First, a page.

According to two people familiar with the discovery, the vaccine, considered the leader in the race to protect the world’s population from Covid-19, has led to a strong immune response in the elderly, the group most at risk for the disease.
The discovery that the vaccine, developed by Oxford University in collaboration with AstraZeneca, elicits protective antibodies and T cells in older age groups encourages researchers as they seek evidence that they will save those later in life from serious illness or death from the virus.
Age has emerged as a major risk factor for a severe attack of Covid-1
People familiar with the results of so-called blood immunogenicity tests performed on a subset of older participants say echo data published in July show that the vaccine generates “stable immune responses” in a group of healthy adults between the ages of 18 and and 55 years.
Earlier findings showed that the vaccine induced two forms of human immune response – generating antibodies and T cells – for at least 56 days, according to an analysis published in The Lancet.
Positive immunogenicity tests do not guarantee that the vaccine will ultimately be safe and effective in the elderly. This will not be known until the complete sample data for this age group have been analyzed.
However, researchers are encouraged by the latest development, details of which will soon be published in a clinical journal. Oxford University declined to comment.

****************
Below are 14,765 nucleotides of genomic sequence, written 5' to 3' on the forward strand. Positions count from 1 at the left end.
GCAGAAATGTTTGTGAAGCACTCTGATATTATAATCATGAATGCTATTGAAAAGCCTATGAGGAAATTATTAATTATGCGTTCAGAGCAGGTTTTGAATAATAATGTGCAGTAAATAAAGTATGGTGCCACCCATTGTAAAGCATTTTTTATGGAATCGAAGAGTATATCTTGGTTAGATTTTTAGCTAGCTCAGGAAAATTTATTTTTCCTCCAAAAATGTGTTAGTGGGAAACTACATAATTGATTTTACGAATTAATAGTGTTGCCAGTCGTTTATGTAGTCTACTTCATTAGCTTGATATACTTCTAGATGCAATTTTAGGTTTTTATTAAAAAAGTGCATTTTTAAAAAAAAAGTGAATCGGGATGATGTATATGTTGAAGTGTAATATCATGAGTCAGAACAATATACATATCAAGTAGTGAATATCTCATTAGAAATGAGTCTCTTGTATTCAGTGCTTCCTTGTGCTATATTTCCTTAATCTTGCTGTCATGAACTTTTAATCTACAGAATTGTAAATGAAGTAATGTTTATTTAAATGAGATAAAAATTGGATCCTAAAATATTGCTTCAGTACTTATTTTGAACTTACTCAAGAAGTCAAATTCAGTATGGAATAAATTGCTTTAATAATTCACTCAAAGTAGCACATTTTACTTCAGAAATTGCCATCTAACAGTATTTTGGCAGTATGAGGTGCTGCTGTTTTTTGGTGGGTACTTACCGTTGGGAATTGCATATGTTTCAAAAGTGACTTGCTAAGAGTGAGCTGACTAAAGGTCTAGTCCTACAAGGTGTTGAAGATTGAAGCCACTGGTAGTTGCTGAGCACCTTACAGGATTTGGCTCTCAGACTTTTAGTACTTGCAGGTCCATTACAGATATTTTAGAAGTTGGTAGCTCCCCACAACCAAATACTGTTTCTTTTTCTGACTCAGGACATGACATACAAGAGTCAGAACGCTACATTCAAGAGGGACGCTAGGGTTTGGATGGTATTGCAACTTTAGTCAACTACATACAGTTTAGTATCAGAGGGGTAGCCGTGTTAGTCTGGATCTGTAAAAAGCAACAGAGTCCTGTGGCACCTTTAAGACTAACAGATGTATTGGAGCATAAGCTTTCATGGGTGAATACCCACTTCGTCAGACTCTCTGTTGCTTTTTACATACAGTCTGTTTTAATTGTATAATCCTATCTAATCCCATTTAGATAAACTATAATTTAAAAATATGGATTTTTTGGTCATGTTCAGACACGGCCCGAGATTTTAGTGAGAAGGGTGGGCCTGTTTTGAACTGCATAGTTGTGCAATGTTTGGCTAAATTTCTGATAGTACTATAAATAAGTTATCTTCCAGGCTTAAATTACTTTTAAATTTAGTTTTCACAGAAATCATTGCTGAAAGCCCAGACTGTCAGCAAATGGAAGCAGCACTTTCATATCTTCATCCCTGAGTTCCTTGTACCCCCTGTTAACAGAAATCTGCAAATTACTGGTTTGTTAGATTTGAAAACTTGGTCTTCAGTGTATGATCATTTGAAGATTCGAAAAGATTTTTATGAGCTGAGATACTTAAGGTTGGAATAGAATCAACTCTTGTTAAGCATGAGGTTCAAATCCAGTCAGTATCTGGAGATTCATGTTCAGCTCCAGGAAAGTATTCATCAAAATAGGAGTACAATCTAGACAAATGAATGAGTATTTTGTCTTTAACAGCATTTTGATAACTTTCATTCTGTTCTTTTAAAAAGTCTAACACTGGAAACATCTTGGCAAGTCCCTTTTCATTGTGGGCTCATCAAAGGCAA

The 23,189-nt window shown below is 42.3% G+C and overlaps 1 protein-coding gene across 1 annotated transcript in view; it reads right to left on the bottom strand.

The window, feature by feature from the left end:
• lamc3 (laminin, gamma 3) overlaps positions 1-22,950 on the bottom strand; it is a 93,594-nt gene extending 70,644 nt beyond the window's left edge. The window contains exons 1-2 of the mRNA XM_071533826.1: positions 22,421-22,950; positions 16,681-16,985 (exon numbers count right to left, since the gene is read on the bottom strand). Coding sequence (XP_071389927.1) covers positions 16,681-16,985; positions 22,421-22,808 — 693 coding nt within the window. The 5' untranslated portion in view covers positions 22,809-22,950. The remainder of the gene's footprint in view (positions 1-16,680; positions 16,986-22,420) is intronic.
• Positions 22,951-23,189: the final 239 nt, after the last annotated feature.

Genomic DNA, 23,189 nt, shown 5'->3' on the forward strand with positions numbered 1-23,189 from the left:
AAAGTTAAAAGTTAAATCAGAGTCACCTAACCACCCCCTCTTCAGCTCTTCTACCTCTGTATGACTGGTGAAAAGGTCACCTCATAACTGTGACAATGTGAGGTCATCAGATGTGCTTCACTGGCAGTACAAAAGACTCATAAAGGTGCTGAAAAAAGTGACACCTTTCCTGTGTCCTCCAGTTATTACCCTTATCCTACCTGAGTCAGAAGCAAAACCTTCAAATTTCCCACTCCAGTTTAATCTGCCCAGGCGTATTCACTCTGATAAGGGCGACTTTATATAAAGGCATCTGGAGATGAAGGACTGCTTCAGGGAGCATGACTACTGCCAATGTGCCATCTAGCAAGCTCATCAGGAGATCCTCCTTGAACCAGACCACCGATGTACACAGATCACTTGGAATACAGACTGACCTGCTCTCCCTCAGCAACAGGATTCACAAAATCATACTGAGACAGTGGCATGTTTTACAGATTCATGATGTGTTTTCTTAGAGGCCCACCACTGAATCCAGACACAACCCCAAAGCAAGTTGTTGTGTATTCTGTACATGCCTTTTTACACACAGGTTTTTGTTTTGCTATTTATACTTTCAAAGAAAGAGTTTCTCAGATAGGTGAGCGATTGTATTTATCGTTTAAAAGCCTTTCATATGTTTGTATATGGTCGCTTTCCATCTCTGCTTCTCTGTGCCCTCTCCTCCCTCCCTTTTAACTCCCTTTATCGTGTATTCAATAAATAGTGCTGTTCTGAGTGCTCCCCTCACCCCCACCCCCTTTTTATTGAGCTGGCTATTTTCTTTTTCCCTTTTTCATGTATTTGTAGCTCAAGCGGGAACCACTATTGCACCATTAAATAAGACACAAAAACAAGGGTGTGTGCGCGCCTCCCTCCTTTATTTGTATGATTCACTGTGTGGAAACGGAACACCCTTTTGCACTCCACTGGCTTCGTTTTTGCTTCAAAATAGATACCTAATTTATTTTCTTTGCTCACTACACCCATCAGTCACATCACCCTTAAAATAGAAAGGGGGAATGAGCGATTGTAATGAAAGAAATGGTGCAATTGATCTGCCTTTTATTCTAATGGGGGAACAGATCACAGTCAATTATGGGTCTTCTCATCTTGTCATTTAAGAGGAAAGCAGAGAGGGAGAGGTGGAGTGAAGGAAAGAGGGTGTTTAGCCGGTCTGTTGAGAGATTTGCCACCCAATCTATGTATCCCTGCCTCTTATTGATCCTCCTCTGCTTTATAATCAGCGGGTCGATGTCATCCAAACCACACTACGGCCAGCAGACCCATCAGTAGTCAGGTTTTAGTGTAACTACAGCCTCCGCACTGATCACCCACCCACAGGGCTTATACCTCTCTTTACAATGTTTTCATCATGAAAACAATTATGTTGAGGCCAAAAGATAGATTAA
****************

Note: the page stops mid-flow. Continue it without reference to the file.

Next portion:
Jonathan Ball, a professor of virology at the University of Nottingham, said: “If what they have is that the data show that the vaccine generates good laboratory-measured immunity in the age group over 55, and that includes good responses in people who are even older than that, I think that’s a promising sign. ”
He warned, however, that while good immunogenicity data would be encouraging, “ultimately, whether the vaccine protects against serious disease is crucial, and we will only know this from phase 3 studies.”
One person familiar with Whitehall’s thinking suggests that he is optimistic that vaccination of priority groups such as NHS personnel on the Covid-19 front line may be able to begin as early as January.
However, one official implemented this rapid timetable, suggesting that there were still significant uncertainties, including the timing and stability of the results of the Phase 3 trials and whether approval could be obtained from the UK regulator, the Medicines and Health Regulators Agency. products.
Last Thursday, Patrick Valance, the government’s chief scientific adviser, told a press conference on Downing Street that while vaccine development was progressing well, “I remain of the view that the possibility of more widespread use of the vaccine will not be until next spring.” .
The test results are closely monitored around the world.
The U.S. arm of the Oxford / AstraZeneca study was given the green to resume on Friday, having been suspended since Sept. 6 after the participant developed neurological symptoms.
Additional reporting by Jim Picard